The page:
Table 10.1 Transmission of international rice and wheat prices to domestic markets in Mozambique

Unit root in domestic price?

Long-run relationship

Error correction model (if long-run relationship confirmed)

Location

Commodity

ADF test

Phillips- Perron test

  • test

Speed of adjustment

Short-run adjustment

Long-run adjustment

Maputo

Rice

Yes

Yes

No

Beira

Rice

Yes

Yes

No

Nampula

Rice

Yes

No

Yes

0.112*

0.18*

0.13

Maputo

Wheat

Yes

Yes

No

Beira

Wheat

Yes

No

No

Nampula

Wheat

Yes

Yes

No

Note: * p<0.05.

Source: authors’ calculations.

10.4.1 The Degree of Price Transmission among Domestic Markets

Maputo, the capital, is the most important economic centre of the country and the most populous city. Thus, most of the imports pass through its port, for delivery to the rest of the country. Therefore, here we investigate whether a co-integration relation exists between Maputo and the other two main markets (Beira and Nampula), concerning food price transmission. The results presented in Table 10.2 show that the price of rice and the price of wheat in Maputo and Nampula are co-integrated. This might seem puzzling, given that Nampula is about 2,000 km away from Maputo. However, it needs to be noted that Nampula is still a developing market, and that it serves the country’s most populated province of about four million inhabitants. Hence, part of the food sold in Nampula is imported from Maputo and then transported to this local market.

Table 10.2 Transmission of food prices in Maputo to other markets in Mozambique

Unit root in domestic price?

Long-run relationship

Error correction model (if long-run relationship confirmed)

Location

Commodity

ADF test

Phillips- Perron test

Johansen test

Speed of adjustment

Short-run adjustment

Long-run adjustment

Beira

Rice

Yes

Yes

No

Nampula

Rice

Yes

Yes

Yes

0.03

0.01

0.09*

Beira

Wheat

Yes

Yes

No

Nampula

Wheat

Yes

Yes

Yes

0.07

0.11

0.24*

Note: * p<0.05.

Source: authors’ calculations.

Also in this case, the ADF and Phillips-Perron unit root tests agree on the non-stationarity of the series analysed. Moreover, the Johansen procedure found that the prices in Maputo and Nampula exhibit long-run relations for both rice and wheat despite the existence of imbalances in the short run. The degree of rice price transmission between Maputo and Nampula was estimated at 0.03, i.e., only 3 per cent of the change in price in Maputo is transmitted to (p.221) Nampula. The disequilibrium in the prices that is observed in the short run is corrected in about one month and the series revert back to the long-run relationship in about nine months. For wheat, the elasticity of transmission is about 7 per cent. The short-run disequilibrium is corrected in eleven months, while the long-run relationship is re-established in about two years (twenty-four months).

10.5 The Political Economy of Food Prices

The direct and indirect policy responses to the food price crisis in Mozambique are analysed and discussed in this section. The direct responses included various measures to smooth the impact of food price increases on domestic prices, while the indirect ones were aimed at reducing the impact of higher fuel prices on other sectors, including food production and distribution. Mozambique has a long history of price control and direct public participation in the markets as buyer and seller of key agricultural commodities. Alfieri, Arndt, and Cirera (2007) describe how during the 1980s and early 1990s the government frequently bought and sold key staples in the markets—especially maize—through Agriculture Competences (AGRICOM) and later through the Institute of Cereals of Mozambique (ICM). In this manner, the government sought to maintain food prices low for the consumers. However, the ICM was restructured in 1996 and is no longer active in any staple crop sales or purchases; currently it owns just granaries which are rented out to the private sector. Thus, the private sector has been largely free to set prices since 1997, although the government continues to issue indicative (non-binding) prices. In 2008/9, government policies were adopted mainly in the agricultural and trade sectors.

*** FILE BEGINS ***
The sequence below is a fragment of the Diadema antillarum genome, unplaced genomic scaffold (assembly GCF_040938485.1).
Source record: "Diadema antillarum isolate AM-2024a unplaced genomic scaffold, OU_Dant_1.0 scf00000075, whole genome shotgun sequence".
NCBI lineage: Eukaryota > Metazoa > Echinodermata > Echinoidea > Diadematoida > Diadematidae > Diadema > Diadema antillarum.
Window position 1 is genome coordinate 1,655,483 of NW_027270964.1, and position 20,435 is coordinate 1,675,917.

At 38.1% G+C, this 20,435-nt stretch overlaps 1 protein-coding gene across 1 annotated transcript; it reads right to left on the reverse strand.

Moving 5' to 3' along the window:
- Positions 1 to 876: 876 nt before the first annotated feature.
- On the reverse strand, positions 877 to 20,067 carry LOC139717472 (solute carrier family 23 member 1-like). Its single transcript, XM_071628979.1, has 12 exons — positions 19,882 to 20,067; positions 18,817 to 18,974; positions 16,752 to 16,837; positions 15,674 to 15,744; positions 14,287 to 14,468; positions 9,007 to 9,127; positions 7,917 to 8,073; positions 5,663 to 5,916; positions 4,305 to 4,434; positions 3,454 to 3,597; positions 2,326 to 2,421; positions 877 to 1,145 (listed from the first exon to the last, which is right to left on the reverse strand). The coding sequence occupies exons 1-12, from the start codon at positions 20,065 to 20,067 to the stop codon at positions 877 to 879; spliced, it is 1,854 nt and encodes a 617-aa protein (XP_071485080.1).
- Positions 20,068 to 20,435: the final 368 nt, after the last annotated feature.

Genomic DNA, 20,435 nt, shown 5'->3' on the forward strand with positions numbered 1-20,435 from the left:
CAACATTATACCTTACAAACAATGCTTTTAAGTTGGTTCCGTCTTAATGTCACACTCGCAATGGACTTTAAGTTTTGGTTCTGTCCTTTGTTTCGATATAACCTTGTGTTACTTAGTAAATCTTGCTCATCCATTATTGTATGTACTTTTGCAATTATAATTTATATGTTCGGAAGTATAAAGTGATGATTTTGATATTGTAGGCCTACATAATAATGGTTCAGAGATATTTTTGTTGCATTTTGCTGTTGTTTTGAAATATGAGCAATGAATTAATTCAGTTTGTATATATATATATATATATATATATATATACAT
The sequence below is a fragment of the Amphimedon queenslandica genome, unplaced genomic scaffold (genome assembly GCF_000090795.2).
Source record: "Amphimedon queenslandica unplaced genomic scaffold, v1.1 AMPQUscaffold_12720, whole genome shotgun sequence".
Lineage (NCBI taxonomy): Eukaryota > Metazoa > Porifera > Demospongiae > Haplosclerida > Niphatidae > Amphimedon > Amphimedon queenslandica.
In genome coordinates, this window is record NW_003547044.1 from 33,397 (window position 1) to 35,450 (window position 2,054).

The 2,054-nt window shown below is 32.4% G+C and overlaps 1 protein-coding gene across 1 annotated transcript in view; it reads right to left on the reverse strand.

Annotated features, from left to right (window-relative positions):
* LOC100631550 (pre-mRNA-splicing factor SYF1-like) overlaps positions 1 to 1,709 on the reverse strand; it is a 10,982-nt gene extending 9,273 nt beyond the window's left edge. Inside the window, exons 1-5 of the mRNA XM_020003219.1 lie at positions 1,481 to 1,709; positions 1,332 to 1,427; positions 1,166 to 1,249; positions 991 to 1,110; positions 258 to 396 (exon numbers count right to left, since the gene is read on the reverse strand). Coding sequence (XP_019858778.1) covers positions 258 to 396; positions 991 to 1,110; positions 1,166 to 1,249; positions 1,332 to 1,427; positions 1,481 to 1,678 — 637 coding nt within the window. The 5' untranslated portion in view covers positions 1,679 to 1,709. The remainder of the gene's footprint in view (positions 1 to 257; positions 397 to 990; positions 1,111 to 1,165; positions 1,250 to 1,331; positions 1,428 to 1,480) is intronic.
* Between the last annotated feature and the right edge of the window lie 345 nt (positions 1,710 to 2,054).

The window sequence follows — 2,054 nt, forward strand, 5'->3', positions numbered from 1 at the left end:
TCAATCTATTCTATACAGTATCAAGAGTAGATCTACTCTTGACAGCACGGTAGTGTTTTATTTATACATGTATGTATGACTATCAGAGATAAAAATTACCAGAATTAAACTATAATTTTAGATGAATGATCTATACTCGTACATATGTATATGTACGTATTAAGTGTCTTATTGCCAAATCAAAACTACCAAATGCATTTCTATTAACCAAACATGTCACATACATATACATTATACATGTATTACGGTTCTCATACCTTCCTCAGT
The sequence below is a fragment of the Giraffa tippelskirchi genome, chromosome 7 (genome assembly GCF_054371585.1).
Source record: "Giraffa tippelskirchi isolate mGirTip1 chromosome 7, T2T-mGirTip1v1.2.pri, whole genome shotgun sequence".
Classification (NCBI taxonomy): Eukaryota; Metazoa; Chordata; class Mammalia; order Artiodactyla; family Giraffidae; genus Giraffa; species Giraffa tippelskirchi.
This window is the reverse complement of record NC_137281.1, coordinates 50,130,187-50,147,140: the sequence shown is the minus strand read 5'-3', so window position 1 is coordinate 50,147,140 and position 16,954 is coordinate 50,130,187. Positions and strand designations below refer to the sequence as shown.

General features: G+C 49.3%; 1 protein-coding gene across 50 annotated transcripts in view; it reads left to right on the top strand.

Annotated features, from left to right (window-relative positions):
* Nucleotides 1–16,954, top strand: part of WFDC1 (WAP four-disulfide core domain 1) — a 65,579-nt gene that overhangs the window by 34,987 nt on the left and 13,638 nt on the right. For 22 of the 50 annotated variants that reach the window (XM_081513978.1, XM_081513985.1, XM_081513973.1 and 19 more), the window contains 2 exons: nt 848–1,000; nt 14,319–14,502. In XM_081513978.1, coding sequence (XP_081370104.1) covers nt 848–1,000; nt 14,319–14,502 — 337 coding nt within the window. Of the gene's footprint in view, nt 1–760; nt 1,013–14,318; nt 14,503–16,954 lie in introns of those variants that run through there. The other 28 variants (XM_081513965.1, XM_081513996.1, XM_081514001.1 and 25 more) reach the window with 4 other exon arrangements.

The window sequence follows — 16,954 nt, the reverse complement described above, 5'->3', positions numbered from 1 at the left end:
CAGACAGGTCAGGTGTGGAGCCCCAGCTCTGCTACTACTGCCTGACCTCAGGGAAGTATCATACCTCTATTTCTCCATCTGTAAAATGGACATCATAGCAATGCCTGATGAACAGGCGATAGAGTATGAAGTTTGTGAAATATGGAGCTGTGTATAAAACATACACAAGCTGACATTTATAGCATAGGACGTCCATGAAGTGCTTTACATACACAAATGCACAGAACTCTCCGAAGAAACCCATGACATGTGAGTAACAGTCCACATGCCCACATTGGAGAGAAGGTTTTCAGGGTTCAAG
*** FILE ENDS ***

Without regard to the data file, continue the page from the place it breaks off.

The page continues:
(p.222) 10.5.1 Promotion of Increased Agricultural Production and Productivity

In the aftermath of the 2008 price shocks, the government introduced the Plan for Action for Food Production (PAPA 2008–11), which was meant to secure food to the entire population. The PAPA operational plan was mainly targeted to the production of rice, wheat, and poultry, but also aimed to reduce the dependence on the imports of similar products. In addition, it proposed the application of different mechanisms to enhance food storage and distribution, and setting up basic conditions in rural areas to develop food processing using local inputs. Furthermore, in July 2008 the Ministry of Trade and Industry promoted the construction of granaries for the storage of cereals. As mentioned earlier, the storage of agricultural surpluses is one of the main problems for the Mozambican agricultural value chain. Given the high transportation costs, producers frequently sell their surplus locally and immediately after the harvest, missing the opportunity of higher profits. The granary initiative was intended to create a domestic production surplus that would improve food security and reduce the impact of international food price crises. Notwithstanding these policies, agricultural productivity did not exhibit any considerable improvement. Cunguara and Hanlon (2010) show that maize productivity was lower in 2008 than it was in 2002 and 2003, while Mosca (2011) compares agricultural productivity in the 1950s with recent figures and concludes that the production structure and agricultural productivity show no significant improvement over time. Figure 10.4 displays the growth rate for agricultural production and all sector production from 2006 to 2010, both series showing a slightly decreasing trend.